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Healthy occupancy rates show the city’s strong residential core.
Downtown Grand Rapids living continues to be in vogue.
More than 1,400 people on 616 Lofts’ wait list can directly attest to that, said Derek Coppess, managing director of 616 Development. The company maintains full occupancy, experiencing normal turnover but filling vacancies within a week, he said.
“We try to clean that up, but it’s hard to stay on top of,” Coppess said.
The waiting list is good, however, because Coppess said it lets the company know what people want in terms of residential housing.
“Right now, you can build crap and sell crap,” he said. “The market will stabilize and (we’ll) be rewarded if we do it right. We’re here for the long term and we try to take a community approach.”
A 2014 survey by Chicago real estate firm Triad Real Estate Partners found that Grand Rapids’ market rate apartments are at a nearly 99 percent occupancy rate, and have been at capacity for nearly two years. The survey’s data was skewed, too, as at the time 616 Lofts at Grandville had two units open, but were in the process of being filled.
“The currently constrained supply combined with growing demand allows owners the advantage of being selective when screening prospective tenants,” the survey reads.
The current occupancy rate shows the downtown area is one of the strongest in the state, DDA Executive Director Kris Larson told the Business Journal. The survey included 1,218 downtown rental units, with more than 1,200 filled.
“(Michigan State Housing Development Authority) has reported that our sub-market for downtown Grand Rapids is the strongest sub market for housing as it relates to occupancy in the state of Michigan,” Larson said. “Demand is incredibly high.”
The Gallery Apartments’ 56 units were full within a year of opening in 2010, and currently that property has a waiting list of eight applicants. Typically, tenants stay two years, said Lisa Young, marketing manager at CWD Real Estate Investment, which manages the building.
“Long lists can discourage prospects,” Young said. “Usually, a waiting list with just a few applicants can be more beneficial for everyone. It makes the property appear desirable but not unattainable.”
As the demand for downtown living increases, the prices can remain high. The $1.48 average rent per square foot number the Triad survey found is bolstered by apartments such as Plaza Towers and The Lofts at 5 Lyon, which both come in above $2.10 per square foot. The number is brought down by larger apartments in the Heritage Hill area.
Triad’s survey did not account for the more than 1,000 affordable housing units downtown, most of which lie in the South Division corridor. It also doesn’t include more than 1,100 condo units in the downtown area, including Boardwalk Condos, River House at Bridgewater, Union Square Condos and Plaza Towers Condos, all of which include more than 140 units.
Although a condo construction boom took place in the early 2000s with nearly 1,000 units built, the recession took a toll on the market. Average age of inventory between 2006 and 2010 sat at 11 months. Icon on Bond was hit so hard, the 118-unit building was flipped from condos to apartments.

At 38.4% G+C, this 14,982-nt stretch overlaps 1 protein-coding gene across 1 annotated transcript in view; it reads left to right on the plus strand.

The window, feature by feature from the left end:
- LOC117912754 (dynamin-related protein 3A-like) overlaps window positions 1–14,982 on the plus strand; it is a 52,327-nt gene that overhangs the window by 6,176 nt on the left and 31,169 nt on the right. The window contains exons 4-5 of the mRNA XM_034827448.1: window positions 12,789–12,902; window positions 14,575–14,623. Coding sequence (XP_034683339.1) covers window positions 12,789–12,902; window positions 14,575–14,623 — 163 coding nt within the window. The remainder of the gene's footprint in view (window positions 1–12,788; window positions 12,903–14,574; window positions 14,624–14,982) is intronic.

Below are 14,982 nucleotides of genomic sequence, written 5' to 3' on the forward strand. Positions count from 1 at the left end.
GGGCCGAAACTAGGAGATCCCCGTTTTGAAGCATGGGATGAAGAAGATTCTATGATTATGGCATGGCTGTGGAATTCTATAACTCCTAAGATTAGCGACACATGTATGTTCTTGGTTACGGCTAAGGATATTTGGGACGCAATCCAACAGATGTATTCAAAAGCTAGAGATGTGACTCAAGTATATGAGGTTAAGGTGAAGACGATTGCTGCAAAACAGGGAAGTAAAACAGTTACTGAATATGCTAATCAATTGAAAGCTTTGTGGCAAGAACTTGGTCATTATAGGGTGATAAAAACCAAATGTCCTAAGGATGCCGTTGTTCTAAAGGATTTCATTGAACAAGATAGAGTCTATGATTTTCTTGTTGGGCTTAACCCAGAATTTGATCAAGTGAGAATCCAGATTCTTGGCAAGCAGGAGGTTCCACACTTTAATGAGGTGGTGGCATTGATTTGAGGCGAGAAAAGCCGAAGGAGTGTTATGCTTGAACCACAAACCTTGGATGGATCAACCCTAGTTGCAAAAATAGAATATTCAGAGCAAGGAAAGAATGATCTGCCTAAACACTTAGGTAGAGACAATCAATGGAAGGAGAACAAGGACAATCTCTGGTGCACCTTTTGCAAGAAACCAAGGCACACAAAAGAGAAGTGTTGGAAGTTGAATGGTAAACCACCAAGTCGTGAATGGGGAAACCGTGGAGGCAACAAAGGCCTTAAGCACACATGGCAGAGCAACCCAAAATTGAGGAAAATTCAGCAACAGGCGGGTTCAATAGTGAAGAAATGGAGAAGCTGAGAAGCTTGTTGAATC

“2014 finds the condo market in a solid position,” the survey reads. “Property values are surging and the average age of inventory for 2014 so far is three months.”
To accommodate the growing demand there at least 12 projects in the pipeline that should add nearly 800 apartment units to the downtown area. Those include:
- 616 Lofts on Prospect
- 240 Ionia
- Morton House
- 20 E. Fulton
- Arena Place
- Clancy Lofts
- 600 Douglas
- Lake Michigan Drive NW
- 616 Lofts Michigan
- Klingman Furniture Building
- 616 Lofts on North Monroe
- Waters Building
All of the projects should be finished by the end of 2015, and most are mixed-use developments that include retail, hotel or office components.
The survey cites another study, done by Zimmerman-Volk Associates, which found the downtown market could absorb about 435 units a year, 259 of which would be rental. The 12 projects slated for the next two years total 535 market-rate apartment units, slightly higher than the expected demand.
A cap on demand isn’t set in stone, however, Coppess said.
“I don’t know who can put a number on that,” he said. “As critical mass happens — as we have now — it can create healthy sprawl into neighborhoods and better retail.”
In the resident mix, roughly 78 percent were born after 1977, a trend Larson said isn’t unique to Grand Rapids. This trend points to more young people choosing to live in a vibrant downtown before they settle down with a family.
“(It’s) not just a Grand Rapids story, it’s an American story,” he said. “Since the 2010 census, this is the first time where more Americans actually lived inside of metropolitan areas than outside. That’s a trend that’s occurring."
CWD’s Young said a majority of The Gallery’s tenants and interest have come from that group of 20-35 year-olds, “with a big push from the medical industry and non-Grand Rapids natives.”
The Triad survey pointed to this data by saying, “Grand Rapids has reached a point of critical mass.” The survey also cites the possibility that The Rapid’s Silver Line could further bolster community development.
“Naturally, the rampant construction and repopulation of the urban core won’t continue at its current rate forever, but the city has created a solid and positive base from which to work,” the survey reads. “The cumulative result is a vibrant community where people want to live, work and play.”
Growing the downtown population isn’t as simple as putting up new residential buildings, Young said.
“Strategic, balanced growth is the key,” she said. “People who live downtown want to work downtown, and they want access to a variety of downtown amenities, public spaces and cultural and entertainment options.”